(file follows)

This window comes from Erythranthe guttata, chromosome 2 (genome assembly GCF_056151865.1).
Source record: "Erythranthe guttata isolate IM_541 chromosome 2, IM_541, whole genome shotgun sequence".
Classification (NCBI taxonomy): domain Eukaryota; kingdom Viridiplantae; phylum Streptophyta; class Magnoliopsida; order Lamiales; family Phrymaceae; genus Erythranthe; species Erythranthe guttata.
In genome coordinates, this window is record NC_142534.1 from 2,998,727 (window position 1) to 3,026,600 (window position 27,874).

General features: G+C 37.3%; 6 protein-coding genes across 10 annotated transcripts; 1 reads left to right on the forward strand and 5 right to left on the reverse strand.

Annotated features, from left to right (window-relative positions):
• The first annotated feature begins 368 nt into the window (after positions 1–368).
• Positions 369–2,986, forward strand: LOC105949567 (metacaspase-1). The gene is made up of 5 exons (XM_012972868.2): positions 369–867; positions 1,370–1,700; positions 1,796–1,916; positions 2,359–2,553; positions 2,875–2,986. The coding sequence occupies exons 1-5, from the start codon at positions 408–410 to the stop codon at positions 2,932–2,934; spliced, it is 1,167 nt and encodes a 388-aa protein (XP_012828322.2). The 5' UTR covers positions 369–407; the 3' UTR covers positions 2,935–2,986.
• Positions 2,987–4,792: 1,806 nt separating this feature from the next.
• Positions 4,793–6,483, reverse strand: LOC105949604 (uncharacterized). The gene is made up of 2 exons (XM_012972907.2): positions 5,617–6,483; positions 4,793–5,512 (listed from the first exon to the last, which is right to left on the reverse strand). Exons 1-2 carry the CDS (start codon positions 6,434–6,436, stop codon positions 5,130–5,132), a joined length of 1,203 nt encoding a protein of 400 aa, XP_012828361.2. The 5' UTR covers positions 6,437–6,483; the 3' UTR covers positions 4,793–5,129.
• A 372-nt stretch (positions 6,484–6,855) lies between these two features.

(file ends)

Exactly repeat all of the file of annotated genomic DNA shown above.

This window comes from Erythranthe guttata, chromosome 2 (genome assembly GCF_056151865.1).
Source record: "Erythranthe guttata isolate IM_541 chromosome 2, IM_541, whole genome shotgun sequence".
Classification (NCBI taxonomy): domain Eukaryota; kingdom Viridiplantae; phylum Streptophyta; class Magnoliopsida; order Lamiales; family Phrymaceae; genus Erythranthe; species Erythranthe guttata.
In genome coordinates, this window is record NC_142534.1 from 2,998,727 (window position 1) to 3,026,600 (window position 27,874).

General features: G+C 37.3%; 6 protein-coding genes across 10 annotated transcripts; 1 reads left to right on the forward strand and 5 right to left on the reverse strand.

Annotated features, from left to right (window-relative positions):
• The first annotated feature begins 368 nt into the window (after positions 1–368).
• Positions 369–2,986, forward strand: LOC105949567 (metacaspase-1). The gene is made up of 5 exons (XM_012972868.2): positions 369–867; positions 1,370–1,700; positions 1,796–1,916; positions 2,359–2,553; positions 2,875–2,986. The coding sequence occupies exons 1-5, from the start codon at positions 408–410 to the stop codon at positions 2,932–2,934; spliced, it is 1,167 nt and encodes a 388-aa protein (XP_012828322.2). The 5' UTR covers positions 369–407; the 3' UTR covers positions 2,935–2,986.
• Positions 2,987–4,792: 1,806 nt separating this feature from the next.
• Positions 4,793–6,483, reverse strand: LOC105949604 (uncharacterized). The gene is made up of 2 exons (XM_012972907.2): positions 5,617–6,483; positions 4,793–5,512 (listed from the first exon to the last, which is right to left on the reverse strand). Exons 1-2 carry the CDS (start codon positions 6,434–6,436, stop codon positions 5,130–5,132), a joined length of 1,203 nt encoding a protein of 400 aa, XP_012828361.2. The 5' UTR covers positions 6,437–6,483; the 3' UTR covers positions 4,793–5,129.
• A 372-nt stretch (positions 6,484–6,855) lies between these two features.